This led to surprising discoveries in samples from infected bone marrow. It is well known, for example, that HIV targets the immune system’s T cells, which are sometimes eaten by other white blood cells called macrophages. The surprise is that once ingested, HIV can escape into the extracellular space through narrow channels that access the macrophage’s exterior. Bjorkman and Landinsky also learned which types of cells HIV attacks early and which ones come later.
Understanding how the virus behaves in its natural state may suggest new ways to fight the virus. Bjorkman hopes to make similar discoveries about the novel coronavirus as well.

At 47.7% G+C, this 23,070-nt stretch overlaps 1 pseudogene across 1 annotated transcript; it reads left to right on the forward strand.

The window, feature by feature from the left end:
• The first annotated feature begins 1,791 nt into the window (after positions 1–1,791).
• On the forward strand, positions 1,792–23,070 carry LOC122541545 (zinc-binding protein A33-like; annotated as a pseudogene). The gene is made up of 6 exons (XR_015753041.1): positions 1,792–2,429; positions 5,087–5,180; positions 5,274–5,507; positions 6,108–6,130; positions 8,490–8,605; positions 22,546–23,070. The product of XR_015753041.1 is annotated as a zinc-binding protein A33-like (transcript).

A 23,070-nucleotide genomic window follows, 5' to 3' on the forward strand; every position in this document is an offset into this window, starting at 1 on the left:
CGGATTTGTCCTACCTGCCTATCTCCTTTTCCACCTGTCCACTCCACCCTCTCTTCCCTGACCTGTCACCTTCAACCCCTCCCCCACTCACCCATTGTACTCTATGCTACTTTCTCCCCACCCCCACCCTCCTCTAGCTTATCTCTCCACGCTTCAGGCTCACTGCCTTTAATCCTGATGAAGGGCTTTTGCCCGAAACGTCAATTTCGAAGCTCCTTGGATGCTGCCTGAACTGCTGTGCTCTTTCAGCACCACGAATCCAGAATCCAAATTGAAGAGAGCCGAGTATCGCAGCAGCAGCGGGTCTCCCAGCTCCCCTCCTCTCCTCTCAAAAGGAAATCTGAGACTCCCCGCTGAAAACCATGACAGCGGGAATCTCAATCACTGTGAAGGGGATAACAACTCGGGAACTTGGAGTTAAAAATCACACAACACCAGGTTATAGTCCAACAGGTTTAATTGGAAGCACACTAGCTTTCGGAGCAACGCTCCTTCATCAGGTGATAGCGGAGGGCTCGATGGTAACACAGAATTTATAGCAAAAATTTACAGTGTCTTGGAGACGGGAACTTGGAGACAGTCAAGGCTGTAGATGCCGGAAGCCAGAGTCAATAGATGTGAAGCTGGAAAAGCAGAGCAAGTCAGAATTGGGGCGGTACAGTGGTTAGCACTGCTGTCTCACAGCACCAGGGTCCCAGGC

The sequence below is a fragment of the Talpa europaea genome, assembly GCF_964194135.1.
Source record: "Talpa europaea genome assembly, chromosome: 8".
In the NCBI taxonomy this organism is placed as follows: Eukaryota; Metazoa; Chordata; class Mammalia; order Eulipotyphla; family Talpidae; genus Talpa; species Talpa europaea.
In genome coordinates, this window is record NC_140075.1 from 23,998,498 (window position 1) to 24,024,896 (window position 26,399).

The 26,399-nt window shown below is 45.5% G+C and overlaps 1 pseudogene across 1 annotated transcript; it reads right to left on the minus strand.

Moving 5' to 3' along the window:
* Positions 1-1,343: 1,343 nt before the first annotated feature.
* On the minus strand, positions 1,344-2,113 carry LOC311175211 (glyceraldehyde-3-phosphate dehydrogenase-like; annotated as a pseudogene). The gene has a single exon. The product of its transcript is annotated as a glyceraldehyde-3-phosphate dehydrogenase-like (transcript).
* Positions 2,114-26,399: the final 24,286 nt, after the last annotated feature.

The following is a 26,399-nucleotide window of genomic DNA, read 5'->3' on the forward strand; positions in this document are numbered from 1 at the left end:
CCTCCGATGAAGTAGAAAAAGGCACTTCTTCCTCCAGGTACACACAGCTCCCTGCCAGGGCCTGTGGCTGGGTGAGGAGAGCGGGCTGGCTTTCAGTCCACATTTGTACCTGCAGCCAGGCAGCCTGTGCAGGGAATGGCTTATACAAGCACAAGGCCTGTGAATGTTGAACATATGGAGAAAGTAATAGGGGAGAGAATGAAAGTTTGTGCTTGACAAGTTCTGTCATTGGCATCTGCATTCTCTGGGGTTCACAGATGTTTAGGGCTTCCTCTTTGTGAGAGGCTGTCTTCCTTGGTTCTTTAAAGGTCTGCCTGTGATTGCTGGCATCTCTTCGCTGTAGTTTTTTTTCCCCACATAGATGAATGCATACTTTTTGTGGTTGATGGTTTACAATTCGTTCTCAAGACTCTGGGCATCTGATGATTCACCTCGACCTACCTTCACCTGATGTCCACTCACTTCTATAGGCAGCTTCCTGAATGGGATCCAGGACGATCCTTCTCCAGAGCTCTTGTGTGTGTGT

In many ways, the coronavirus is an easier target, Bjorkman said. “It mutates about as much as measles virus, and there has been an effective vaccination against measles that was made by conventional methods 50 years ago,” she said.
Now, she is ready to tackle the coronavirus. Fortunately, her lab has special permission from Caltech to remain open. The TEM is classified as a clean room, and all samples are treated to prevent them from being infectious. The only question left is where to look. That is still an unknown.
“How do you know what you’re going to find until you look at the virus—where it is, what kind of cells it’s coming out of, how it affects the gut and lung,” she said. “I don’t know what we are looking for yet. Perhaps we’ll be able to look at tissues from test animals treated with different drugs, and what we see may suggest other possible treatments. In biology, you often cannot ask a particular question until you look at a structure and see what it looks like.”
Which is exactly what fundamental research should do.